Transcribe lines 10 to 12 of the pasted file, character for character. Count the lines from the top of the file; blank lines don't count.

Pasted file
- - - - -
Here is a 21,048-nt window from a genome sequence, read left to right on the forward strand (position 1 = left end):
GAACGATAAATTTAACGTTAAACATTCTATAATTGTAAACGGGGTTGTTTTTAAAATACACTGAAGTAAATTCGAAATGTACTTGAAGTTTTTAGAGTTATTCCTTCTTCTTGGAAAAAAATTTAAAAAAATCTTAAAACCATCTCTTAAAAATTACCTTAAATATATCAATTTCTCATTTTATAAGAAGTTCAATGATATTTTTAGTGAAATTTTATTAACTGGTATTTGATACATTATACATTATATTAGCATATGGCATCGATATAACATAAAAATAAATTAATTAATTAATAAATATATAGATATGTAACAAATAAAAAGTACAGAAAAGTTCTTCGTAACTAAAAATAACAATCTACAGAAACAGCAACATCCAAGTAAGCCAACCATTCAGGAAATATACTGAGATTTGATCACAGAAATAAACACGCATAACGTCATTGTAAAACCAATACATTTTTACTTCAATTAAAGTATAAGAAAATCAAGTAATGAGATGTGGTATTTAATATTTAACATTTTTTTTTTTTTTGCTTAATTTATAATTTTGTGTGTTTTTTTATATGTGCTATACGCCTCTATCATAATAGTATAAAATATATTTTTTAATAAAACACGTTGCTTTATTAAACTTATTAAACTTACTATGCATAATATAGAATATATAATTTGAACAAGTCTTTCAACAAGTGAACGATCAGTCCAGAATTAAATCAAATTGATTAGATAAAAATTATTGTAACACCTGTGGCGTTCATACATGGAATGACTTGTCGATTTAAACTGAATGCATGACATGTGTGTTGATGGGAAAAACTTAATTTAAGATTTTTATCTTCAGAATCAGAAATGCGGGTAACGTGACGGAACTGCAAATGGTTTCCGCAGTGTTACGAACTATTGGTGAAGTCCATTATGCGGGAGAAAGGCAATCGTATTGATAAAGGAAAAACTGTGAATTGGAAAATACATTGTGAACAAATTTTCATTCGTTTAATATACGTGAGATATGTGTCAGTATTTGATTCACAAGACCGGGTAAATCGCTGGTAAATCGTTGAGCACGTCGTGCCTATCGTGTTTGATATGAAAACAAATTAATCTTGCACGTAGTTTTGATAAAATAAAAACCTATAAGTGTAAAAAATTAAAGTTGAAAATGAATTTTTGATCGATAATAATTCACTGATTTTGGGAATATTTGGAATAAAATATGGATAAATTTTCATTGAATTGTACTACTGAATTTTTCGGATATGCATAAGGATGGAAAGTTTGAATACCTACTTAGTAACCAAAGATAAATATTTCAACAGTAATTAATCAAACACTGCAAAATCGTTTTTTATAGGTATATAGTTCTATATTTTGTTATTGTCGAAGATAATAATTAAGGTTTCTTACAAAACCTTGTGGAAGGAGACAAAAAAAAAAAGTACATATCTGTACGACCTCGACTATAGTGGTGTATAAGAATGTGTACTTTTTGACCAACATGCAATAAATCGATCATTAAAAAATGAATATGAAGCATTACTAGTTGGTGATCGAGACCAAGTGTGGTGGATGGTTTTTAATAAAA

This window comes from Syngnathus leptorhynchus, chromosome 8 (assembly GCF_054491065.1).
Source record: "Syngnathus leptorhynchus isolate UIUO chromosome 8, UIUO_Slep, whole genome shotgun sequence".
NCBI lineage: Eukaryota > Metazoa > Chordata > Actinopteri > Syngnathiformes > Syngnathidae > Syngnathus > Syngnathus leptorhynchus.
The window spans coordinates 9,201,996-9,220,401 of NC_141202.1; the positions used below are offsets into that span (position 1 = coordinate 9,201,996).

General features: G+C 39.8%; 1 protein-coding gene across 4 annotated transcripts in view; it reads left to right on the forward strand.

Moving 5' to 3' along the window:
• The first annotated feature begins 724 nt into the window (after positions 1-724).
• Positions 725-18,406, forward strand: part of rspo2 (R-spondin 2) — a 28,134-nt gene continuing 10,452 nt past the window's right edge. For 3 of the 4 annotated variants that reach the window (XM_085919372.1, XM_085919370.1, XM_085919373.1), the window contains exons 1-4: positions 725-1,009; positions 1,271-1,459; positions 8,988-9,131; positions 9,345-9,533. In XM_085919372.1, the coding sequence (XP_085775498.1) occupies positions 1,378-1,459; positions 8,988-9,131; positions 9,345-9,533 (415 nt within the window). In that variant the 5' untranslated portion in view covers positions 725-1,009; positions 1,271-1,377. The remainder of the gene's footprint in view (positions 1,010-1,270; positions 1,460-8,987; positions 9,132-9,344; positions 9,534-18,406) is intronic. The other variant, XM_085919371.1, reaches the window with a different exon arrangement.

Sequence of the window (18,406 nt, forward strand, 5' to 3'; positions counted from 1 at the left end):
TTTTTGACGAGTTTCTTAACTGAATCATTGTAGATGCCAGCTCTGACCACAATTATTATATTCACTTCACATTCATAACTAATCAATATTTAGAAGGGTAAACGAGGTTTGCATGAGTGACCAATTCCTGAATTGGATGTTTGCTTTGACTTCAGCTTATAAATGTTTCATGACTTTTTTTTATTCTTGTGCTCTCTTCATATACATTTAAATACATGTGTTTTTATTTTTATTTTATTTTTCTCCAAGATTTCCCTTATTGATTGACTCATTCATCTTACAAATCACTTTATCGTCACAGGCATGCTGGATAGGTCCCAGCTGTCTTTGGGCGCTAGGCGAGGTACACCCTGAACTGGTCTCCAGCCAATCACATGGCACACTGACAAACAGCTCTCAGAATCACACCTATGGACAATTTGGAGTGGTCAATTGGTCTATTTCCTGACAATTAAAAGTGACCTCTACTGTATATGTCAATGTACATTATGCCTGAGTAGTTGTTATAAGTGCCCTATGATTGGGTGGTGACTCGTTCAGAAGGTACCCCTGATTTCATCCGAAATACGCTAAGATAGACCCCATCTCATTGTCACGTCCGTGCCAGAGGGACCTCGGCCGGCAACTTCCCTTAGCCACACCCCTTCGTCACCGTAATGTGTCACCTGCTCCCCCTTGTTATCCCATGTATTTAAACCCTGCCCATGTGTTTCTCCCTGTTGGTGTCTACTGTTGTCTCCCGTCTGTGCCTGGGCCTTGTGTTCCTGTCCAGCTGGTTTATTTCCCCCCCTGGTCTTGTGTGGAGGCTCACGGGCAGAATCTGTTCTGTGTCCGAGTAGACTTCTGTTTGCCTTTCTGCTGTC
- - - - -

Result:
• Positions 725-18,406, forward strand: part of rspo2 (R-spondin 2) — a 28,134-nt gene continuing 10,452 nt past the window's right edge. For 3 of the 4 annotated variants that reach the window (XM_085919372.1, XM_085919370.1, XM_085919373.1), the window contains exons 1-4: positions 725-1,009; positions 1,271-1,459; positions 8,988-9,131; positions 9,345-9,533. In XM_085919372.1, the coding sequence (XP_085775498.1) occupies positions 1,378-1,459; positions 8,988-9,131; positions 9,345-9,533 (415 nt within the window). In that variant the 5' untranslated portion in view covers positions 725-1,009; positions 1,271-1,377. The remainder of the gene's footprint in view (positions 1,010-1,270; positions 1,460-8,987; positions 9,132-9,344; positions 9,534-18,406) is intronic. The other variant, XM_085919371.1, reaches the window with a different exon arrangement.

Sequence of the window (18,406 nt, forward strand, 5' to 3'; positions counted from 1 at the left end):
TTTTTGACGAGTTTCTTAACTGAATCATTGTAGATGCCAGCTCTGACCACAATTATTATATTCACTTCACATTCATAACTAATCAATATTTAGAAGGGTAAACGAGGTTTGCATGAGTGACCAATTCCTGAATTGGATGTTTGCTTTGACTTCAGCTTATAAATGTTTCATGACTTTTTTTTATTCTTGTGCTCTCTTCATATACATTTAAATACATGTGTTTTTATTTTTATTTTATTTTTCTCCAAGATTTCCCTTATTGATTGACTCATTCATCTTACAAATCACTTTATCGTCACAGGCATGCTGGATAGGTCCCAGCTGTCTTTGGGCGCTAGGCGAGGTACACCCTGAACTGGTCTCCAGCCAATCACATGGCACACTGACAAACAGCTCTCAGAATCACACCTATGGACAATTTGGAGTGGTCAATTGGTCTATTTCCTGACAATTAAAAGTGACCTCTACTGTATATGTCAATGTACATTATGCCTGAGTAGTTGTTATAAGTGCCCTATGATTGGGTGGTGACTCGTTCAGAAGGTACCCCTGATTTCATCCGAAATACGCTAAGATAGACCCCATCTCATTGTCACGTCCGTGCCAGAGGGACCTCGGCCGGCAACTTCCCTTAGCCACACCCCTTCGTCACCGTAATGTGTCACCTGCTCCCCCTTGTTATCCCATGTATTTAAACCCTGCCCATGTGTTTCTCCCTGTTGGTGTCTACTGTTGTCTCCCGTCTGTGCCTGGGCCTTGTGTTCCTGTCCAGCTGGTTTATTTCCCCCCCTGGTCTTGTGTGGAGGCTCACGGGCAGAATCTGTTCTGTGTCCGAGTAGACTTCTGTTTGCCTTTCTGCTGTC